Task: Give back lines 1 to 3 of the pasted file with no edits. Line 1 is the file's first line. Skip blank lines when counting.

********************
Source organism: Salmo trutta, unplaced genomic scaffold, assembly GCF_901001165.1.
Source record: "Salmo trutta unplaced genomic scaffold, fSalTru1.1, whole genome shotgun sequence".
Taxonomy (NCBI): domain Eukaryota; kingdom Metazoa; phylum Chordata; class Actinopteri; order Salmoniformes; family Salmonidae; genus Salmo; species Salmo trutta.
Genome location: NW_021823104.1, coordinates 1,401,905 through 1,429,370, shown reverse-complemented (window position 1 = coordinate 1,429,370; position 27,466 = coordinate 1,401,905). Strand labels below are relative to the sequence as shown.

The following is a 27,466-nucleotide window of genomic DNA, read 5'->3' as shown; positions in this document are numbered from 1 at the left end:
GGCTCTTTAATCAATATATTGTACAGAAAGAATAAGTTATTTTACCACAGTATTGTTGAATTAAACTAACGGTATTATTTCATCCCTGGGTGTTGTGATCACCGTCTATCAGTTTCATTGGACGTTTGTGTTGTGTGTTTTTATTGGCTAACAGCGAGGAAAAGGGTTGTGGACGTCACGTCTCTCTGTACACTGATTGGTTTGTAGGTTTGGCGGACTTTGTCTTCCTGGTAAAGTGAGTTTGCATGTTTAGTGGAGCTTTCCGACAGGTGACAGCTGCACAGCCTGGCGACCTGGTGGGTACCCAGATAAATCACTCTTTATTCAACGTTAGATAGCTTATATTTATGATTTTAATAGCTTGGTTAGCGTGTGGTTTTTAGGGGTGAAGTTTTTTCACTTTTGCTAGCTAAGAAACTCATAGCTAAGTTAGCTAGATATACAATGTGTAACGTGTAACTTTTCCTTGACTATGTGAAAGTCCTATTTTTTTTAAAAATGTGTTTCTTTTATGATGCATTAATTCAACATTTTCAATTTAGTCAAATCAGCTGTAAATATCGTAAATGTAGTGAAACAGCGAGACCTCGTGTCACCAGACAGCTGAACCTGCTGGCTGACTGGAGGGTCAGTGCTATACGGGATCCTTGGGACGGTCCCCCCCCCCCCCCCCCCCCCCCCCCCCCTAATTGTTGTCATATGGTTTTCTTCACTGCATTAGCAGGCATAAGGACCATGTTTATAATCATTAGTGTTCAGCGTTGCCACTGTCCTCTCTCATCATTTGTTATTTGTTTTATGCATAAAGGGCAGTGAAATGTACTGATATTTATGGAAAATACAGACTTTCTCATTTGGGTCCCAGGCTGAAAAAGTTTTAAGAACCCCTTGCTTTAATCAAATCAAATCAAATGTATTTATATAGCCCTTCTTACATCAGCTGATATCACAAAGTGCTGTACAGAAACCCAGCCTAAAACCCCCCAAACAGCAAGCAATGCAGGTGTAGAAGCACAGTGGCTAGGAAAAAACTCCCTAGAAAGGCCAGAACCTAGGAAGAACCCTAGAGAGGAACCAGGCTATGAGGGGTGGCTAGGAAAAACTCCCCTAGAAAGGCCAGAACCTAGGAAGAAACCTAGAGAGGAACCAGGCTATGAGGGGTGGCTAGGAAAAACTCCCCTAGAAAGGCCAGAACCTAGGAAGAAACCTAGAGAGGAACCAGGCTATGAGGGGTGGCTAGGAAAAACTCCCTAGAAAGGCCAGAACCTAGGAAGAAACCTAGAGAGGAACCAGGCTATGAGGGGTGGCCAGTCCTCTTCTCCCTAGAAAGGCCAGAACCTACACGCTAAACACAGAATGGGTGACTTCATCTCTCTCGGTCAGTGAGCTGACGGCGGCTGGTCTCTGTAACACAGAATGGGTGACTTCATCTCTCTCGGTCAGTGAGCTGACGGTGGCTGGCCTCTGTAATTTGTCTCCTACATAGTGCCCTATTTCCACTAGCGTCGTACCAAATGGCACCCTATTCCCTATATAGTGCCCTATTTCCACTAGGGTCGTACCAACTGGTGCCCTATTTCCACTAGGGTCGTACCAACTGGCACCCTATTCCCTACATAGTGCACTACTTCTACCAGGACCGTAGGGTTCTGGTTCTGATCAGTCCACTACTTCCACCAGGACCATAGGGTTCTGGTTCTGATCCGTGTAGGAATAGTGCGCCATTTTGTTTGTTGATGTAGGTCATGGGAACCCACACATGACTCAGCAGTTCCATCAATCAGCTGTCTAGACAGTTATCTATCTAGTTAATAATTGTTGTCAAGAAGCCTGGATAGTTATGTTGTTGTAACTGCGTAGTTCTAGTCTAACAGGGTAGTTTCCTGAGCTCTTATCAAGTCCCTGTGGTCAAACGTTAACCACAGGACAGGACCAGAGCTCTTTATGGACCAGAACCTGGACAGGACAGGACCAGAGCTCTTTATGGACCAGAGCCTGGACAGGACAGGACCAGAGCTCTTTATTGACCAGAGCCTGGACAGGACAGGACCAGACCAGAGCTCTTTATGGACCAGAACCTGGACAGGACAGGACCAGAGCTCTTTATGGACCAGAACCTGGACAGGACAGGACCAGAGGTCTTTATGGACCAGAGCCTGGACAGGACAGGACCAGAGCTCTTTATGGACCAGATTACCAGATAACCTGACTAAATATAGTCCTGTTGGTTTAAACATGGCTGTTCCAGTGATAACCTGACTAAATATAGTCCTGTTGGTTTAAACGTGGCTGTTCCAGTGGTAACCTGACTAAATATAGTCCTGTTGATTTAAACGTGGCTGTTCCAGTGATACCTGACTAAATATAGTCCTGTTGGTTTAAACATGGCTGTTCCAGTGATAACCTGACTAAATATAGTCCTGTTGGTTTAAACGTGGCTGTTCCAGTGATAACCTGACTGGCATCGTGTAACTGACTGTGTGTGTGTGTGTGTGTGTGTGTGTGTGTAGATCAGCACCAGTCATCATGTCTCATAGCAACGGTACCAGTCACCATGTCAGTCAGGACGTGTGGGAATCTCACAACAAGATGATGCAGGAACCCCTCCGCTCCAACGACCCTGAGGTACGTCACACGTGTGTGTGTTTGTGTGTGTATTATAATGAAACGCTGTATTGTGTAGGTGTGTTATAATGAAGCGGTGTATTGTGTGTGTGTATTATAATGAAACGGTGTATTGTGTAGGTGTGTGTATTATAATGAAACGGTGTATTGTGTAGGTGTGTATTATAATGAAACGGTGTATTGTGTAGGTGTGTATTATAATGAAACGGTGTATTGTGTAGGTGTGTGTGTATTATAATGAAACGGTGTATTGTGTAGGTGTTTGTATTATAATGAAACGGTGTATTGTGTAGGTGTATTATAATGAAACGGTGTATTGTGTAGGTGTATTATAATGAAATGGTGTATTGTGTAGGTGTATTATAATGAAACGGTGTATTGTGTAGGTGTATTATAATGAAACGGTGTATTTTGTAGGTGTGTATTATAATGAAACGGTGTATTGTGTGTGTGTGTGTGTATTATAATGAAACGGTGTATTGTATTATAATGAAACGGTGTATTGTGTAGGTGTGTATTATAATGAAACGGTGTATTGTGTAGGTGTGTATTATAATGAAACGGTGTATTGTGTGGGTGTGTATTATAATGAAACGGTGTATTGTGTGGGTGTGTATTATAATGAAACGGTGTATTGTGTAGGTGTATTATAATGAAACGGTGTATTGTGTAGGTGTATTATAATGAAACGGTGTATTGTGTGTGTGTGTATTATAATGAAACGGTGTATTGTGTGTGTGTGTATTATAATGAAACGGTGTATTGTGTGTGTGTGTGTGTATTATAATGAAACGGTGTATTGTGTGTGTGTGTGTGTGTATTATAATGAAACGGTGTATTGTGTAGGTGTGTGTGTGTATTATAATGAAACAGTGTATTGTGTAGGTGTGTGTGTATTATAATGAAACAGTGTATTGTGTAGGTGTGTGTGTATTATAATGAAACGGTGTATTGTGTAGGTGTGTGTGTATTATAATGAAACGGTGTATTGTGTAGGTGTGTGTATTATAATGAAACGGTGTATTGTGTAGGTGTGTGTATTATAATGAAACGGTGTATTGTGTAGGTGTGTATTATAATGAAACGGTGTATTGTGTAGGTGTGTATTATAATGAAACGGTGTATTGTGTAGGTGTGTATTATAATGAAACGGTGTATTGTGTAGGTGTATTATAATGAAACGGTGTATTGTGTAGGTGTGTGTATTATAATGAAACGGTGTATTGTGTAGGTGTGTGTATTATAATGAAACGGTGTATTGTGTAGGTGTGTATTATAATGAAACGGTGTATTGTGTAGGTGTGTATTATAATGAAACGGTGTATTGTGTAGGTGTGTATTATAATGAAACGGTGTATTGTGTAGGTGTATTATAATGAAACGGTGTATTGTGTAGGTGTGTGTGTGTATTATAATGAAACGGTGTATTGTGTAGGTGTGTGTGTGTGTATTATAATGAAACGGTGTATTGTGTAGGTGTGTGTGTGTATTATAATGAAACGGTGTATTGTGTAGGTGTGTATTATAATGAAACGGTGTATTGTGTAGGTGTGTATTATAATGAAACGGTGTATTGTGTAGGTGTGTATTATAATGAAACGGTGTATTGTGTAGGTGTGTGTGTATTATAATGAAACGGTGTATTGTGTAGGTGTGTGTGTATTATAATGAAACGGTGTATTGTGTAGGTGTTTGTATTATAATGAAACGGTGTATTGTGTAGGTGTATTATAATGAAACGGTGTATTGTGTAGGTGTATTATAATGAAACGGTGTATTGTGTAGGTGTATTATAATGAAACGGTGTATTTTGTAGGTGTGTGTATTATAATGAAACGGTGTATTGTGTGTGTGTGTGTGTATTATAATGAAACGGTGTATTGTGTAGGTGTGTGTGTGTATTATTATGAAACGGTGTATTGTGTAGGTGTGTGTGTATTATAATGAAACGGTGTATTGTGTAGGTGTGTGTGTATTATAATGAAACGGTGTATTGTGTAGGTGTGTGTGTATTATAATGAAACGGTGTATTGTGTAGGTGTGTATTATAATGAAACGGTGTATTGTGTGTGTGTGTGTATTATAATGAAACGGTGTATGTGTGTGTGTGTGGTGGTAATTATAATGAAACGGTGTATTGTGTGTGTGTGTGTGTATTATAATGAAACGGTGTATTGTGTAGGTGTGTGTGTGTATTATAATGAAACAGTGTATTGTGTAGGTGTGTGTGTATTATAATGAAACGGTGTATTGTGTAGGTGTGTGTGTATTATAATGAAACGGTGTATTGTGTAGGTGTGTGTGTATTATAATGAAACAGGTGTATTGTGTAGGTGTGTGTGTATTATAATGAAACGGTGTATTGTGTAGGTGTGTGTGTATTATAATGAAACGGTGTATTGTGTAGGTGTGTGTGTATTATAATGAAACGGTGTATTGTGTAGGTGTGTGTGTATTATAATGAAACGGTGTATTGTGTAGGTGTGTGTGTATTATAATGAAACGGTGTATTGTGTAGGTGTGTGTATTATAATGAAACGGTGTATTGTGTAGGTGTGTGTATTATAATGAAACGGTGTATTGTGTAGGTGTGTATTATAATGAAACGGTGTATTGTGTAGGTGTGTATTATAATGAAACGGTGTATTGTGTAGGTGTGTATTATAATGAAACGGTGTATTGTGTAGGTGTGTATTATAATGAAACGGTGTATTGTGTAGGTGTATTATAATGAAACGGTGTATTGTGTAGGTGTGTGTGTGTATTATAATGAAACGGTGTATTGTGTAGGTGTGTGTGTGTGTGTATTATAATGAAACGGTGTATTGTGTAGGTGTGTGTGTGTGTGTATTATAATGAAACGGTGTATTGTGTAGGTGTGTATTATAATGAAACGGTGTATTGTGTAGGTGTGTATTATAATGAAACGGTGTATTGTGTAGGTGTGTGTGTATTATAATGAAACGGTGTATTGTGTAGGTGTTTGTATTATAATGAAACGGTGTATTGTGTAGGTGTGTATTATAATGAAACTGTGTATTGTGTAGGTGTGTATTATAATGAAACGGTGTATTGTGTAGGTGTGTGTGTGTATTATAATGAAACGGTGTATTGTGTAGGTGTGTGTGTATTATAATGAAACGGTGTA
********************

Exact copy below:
Source organism: Salmo trutta, unplaced genomic scaffold, assembly GCF_901001165.1.
Source record: "Salmo trutta unplaced genomic scaffold, fSalTru1.1, whole genome shotgun sequence".
Taxonomy (NCBI): domain Eukaryota; kingdom Metazoa; phylum Chordata; class Actinopteri; order Salmoniformes; family Salmonidae; genus Salmo; species Salmo trutta.